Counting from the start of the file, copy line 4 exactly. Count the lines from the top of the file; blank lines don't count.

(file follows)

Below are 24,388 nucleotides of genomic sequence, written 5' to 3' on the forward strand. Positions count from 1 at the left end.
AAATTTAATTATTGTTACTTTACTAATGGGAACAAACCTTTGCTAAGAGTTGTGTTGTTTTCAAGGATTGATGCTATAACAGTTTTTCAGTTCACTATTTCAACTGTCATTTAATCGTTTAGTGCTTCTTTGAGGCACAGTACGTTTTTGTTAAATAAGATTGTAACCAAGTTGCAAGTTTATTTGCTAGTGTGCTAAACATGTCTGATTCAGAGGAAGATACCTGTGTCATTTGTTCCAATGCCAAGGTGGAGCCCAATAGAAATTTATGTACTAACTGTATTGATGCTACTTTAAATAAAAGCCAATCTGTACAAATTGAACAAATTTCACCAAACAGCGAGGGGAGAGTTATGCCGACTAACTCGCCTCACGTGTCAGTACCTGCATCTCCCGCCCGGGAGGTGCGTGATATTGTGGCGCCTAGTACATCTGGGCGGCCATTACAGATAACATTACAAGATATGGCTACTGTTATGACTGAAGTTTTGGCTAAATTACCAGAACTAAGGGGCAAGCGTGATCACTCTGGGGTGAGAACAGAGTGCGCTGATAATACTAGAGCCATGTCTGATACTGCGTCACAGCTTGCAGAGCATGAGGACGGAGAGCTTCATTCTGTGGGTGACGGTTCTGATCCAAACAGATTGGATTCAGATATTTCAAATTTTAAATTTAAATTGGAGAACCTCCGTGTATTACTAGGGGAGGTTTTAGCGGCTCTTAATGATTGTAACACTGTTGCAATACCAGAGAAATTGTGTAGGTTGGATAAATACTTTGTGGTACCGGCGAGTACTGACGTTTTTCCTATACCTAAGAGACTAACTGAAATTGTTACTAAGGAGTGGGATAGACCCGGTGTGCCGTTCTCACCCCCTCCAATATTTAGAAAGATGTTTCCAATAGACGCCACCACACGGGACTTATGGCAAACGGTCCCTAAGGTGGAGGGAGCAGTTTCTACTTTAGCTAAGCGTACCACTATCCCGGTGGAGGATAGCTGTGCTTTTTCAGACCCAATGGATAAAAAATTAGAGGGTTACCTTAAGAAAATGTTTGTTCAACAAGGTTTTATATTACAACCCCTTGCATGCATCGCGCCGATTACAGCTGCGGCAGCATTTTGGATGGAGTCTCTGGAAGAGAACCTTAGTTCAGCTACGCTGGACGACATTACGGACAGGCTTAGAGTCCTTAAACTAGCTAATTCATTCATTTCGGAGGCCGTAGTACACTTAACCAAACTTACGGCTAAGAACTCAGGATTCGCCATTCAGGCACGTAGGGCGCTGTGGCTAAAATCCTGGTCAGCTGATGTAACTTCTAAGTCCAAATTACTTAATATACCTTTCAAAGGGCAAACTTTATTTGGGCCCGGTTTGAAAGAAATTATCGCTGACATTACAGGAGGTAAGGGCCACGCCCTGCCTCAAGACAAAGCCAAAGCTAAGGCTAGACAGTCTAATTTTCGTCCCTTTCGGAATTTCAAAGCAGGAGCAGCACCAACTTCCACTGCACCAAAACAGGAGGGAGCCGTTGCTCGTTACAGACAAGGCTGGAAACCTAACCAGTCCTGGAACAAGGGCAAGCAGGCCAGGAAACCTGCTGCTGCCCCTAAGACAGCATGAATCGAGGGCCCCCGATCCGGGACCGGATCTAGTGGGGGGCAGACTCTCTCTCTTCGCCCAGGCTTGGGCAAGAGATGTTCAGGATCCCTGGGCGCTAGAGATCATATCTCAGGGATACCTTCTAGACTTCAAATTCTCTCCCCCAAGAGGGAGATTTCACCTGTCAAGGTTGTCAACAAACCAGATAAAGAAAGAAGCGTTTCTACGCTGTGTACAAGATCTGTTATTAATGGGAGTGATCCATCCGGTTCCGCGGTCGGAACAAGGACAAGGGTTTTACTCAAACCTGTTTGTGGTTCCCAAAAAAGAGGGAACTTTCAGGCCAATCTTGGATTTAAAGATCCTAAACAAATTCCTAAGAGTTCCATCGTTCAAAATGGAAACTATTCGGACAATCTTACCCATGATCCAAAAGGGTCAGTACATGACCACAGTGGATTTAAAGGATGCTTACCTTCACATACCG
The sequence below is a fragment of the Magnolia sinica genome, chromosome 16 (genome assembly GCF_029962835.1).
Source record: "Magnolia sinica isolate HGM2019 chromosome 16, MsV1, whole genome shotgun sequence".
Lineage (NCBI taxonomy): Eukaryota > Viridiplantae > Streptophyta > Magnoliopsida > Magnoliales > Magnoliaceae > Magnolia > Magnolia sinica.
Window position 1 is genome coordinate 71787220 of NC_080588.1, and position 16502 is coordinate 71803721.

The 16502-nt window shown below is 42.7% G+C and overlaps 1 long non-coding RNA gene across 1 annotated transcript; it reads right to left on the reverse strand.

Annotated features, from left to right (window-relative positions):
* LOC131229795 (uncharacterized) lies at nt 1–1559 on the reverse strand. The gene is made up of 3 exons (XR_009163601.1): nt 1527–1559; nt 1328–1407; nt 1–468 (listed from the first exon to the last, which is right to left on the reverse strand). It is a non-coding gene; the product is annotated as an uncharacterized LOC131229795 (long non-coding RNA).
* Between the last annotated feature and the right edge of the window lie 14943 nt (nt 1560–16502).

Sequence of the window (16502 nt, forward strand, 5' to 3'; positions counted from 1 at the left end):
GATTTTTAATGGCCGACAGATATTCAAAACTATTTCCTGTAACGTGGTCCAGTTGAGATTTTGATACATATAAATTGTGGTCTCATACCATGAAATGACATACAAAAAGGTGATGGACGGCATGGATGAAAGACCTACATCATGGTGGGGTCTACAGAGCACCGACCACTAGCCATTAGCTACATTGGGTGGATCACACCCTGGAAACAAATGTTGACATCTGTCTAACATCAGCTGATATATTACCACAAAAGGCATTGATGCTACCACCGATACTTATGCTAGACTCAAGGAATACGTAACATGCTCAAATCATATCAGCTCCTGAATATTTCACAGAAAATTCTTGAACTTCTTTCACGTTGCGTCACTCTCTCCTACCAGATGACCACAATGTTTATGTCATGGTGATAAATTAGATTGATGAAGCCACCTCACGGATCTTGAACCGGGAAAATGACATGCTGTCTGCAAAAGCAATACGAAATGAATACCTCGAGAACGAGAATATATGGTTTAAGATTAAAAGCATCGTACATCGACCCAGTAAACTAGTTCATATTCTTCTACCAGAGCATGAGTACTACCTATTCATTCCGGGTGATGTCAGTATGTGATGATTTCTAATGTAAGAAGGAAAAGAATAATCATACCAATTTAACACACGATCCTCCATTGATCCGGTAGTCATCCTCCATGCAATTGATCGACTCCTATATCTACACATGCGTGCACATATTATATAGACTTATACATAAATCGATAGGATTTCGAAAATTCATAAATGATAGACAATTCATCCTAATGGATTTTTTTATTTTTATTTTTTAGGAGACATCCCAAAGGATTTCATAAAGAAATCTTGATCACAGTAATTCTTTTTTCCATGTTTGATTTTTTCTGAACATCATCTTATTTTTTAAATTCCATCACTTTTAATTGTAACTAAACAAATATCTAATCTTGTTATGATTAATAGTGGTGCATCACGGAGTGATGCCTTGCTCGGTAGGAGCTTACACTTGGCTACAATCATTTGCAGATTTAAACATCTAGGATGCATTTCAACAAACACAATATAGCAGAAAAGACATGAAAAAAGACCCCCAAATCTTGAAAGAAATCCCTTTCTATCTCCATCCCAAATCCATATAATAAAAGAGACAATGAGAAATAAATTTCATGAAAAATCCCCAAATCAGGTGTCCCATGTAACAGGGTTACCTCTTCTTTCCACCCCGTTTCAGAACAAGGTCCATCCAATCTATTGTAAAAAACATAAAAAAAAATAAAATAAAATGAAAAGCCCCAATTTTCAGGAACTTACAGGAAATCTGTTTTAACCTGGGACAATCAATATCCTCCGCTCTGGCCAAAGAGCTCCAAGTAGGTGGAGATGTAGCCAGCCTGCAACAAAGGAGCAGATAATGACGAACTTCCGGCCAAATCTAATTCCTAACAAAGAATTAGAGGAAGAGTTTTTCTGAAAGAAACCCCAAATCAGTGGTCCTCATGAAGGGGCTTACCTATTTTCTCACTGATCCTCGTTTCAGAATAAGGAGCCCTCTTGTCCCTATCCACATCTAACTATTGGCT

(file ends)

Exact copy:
Source record: "Magnolia sinica isolate HGM2019 chromosome 16, MsV1, whole genome shotgun sequence".